Religion depends on symbolism to convey meaning that lies deeper than the words and rituals actually used. A lack of symbolic understanding is frequently at the basis of religious insensitivity or the crasser forms of literalism. Stevens devotes much space to religion as what he calls "the species-specific characteristic of humankind". Its neglect by many behavioural scientists has been due, he says, to "their insistence that each culture should be studied as an autonomous system entirely peculiar to itself." But if the persistence and ubiquity of religion is taken seriously, and if its common themes, cutting across cultural differences, are explored at the symbolic level, there seems to emerge a propensity for religious beliefs and behaviour as "innately 'prepared for', like the propensity for speech. The particular set of religious beliefs and rites practised in a given society has to be learned by each generation in the same way as its language. But the idea that there will be a religious system and a language which will have to be learned appears to exist in all growing individuals as an a priori assumption."

If this is so, then to lose the language of religious symbolism, as seems to have been happening within many parts of western culture, is a peculiarly gross form of deprivation. There is nothing left to represent the archetypal potential of the collective unconscious, the whole of things, the givenness of the moral order, and "to ensure that a balance is maintained between the traditional forces of conservation and the progressive forces of change: (the gods) enshrine the principle of homeostasis. In the recurring conflict between the generations, it is crucial that there should be no outright winner." Gods, in other words, are socially and psychologically necessary, but to understand why this is so leads to a dilemma. If they are to be effective, they must actually be believed in as existing and real. But is this possible if they are also known to embody projected facets of human nature? It is not the kind of dilemma a psychiatrist can resolve, and the author wisely does not try.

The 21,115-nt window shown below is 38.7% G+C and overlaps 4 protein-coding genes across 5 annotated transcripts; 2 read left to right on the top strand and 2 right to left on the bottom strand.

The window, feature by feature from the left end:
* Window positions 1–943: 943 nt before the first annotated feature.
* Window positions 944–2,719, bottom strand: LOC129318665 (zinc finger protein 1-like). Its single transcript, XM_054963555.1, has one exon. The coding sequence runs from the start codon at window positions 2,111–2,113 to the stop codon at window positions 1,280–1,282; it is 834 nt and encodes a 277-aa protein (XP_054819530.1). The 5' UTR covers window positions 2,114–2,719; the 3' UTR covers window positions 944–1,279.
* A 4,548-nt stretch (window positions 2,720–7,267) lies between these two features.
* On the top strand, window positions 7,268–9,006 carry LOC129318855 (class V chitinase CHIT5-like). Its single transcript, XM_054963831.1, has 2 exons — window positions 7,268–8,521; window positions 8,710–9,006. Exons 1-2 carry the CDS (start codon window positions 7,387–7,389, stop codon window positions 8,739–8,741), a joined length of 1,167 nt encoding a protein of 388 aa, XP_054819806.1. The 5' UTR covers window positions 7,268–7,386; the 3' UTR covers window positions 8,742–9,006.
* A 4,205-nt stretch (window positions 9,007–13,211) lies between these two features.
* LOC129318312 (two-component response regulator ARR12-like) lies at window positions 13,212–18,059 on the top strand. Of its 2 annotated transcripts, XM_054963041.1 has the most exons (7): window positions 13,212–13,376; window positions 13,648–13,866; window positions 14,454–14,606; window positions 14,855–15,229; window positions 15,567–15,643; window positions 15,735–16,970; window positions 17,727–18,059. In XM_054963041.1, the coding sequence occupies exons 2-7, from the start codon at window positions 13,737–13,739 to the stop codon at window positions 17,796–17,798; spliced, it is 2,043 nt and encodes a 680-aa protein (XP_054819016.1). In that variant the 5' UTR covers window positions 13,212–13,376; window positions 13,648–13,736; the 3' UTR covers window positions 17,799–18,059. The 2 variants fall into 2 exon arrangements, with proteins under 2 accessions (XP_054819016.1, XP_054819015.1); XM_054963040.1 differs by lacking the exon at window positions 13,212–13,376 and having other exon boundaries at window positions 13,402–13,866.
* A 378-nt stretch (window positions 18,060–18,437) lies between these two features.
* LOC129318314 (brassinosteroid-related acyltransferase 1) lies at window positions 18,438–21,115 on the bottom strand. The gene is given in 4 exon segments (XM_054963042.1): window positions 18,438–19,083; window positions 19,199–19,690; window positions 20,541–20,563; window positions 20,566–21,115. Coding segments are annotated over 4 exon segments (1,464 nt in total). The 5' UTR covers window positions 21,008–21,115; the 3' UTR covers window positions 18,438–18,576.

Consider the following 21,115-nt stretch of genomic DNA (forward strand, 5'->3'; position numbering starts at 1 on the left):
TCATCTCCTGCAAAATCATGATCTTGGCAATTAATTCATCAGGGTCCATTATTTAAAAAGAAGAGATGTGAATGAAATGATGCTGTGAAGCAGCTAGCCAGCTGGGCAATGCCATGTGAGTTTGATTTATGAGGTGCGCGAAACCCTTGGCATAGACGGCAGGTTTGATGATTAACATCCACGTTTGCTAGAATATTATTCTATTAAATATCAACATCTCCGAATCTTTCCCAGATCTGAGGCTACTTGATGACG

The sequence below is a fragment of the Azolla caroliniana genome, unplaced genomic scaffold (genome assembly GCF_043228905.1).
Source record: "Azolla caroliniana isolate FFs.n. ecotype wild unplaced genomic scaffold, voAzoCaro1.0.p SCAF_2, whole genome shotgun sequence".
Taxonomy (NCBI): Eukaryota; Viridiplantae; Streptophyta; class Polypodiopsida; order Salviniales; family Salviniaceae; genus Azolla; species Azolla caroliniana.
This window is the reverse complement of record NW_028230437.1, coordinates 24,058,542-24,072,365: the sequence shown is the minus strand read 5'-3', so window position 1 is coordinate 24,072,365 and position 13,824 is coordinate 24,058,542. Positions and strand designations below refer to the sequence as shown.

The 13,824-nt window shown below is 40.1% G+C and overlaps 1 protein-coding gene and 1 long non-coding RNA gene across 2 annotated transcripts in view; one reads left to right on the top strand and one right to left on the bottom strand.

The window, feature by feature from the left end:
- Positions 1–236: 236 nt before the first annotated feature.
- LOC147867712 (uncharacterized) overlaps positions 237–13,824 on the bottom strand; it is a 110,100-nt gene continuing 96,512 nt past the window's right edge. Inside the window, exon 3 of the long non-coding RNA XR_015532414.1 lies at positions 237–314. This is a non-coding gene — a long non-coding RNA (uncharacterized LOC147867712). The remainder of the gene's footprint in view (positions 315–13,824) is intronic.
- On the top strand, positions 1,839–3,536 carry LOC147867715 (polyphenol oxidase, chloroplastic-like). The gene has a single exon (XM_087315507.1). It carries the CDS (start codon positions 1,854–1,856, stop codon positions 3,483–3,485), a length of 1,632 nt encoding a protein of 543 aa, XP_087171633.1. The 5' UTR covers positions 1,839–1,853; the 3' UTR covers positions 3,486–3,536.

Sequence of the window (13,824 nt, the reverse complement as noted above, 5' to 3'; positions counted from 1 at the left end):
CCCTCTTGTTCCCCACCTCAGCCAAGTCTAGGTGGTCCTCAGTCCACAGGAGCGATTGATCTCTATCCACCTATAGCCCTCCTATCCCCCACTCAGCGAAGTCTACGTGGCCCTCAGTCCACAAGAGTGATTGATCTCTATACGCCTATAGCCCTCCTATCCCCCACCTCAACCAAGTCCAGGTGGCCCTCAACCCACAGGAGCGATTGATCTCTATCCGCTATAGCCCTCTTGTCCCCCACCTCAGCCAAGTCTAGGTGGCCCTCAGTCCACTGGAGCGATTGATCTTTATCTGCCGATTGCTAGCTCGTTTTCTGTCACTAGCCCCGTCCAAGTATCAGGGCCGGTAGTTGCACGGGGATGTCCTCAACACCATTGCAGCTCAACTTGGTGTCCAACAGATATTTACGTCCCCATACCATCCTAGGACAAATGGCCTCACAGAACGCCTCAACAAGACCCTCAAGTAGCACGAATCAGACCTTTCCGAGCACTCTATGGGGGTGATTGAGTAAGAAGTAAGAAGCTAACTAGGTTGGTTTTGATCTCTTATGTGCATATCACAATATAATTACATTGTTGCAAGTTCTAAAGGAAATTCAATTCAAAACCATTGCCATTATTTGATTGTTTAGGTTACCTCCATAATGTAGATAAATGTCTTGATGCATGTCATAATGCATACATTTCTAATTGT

This is a fascinating book, packed with ideas and out-of-the-way information. The alphabetically arranged parts of the thesaurus occupy only about half of it, the remainder being more discursive essays on the nature of symbolism itself, and a number of major symbolic themes, mostly religious, as well as some illuminating exegesis of ancient mythology. As the author himself says, it is a book to browse in - but only as an invitation to go on browsing elsewhere.

The Rt Revd Lord Habgood was formerly archbishop of York.

Ariadne's Clue: A Guide to the Symbols of Humankind

Author - Anthony Stevens
ISBN - 0 713 992 1
Publisher - Allen Lane The Penguin Press
Price - £25.00
Pages - 464

You've reached your article limit.

Register to continue

Get a month's unlimited access to THE content online. Just register and complete your career summary.

Registration is free and only takes a moment. Once registered you can read a total of 3 articles each month, plus:

  • Sign up for the editor's highlights
  • Receive World University Rankings news first
  • Get job alerts, shortlist jobs and save job searches
  • Participate in reader discussions and post comments
Register

Have your say

Log in or register to post comments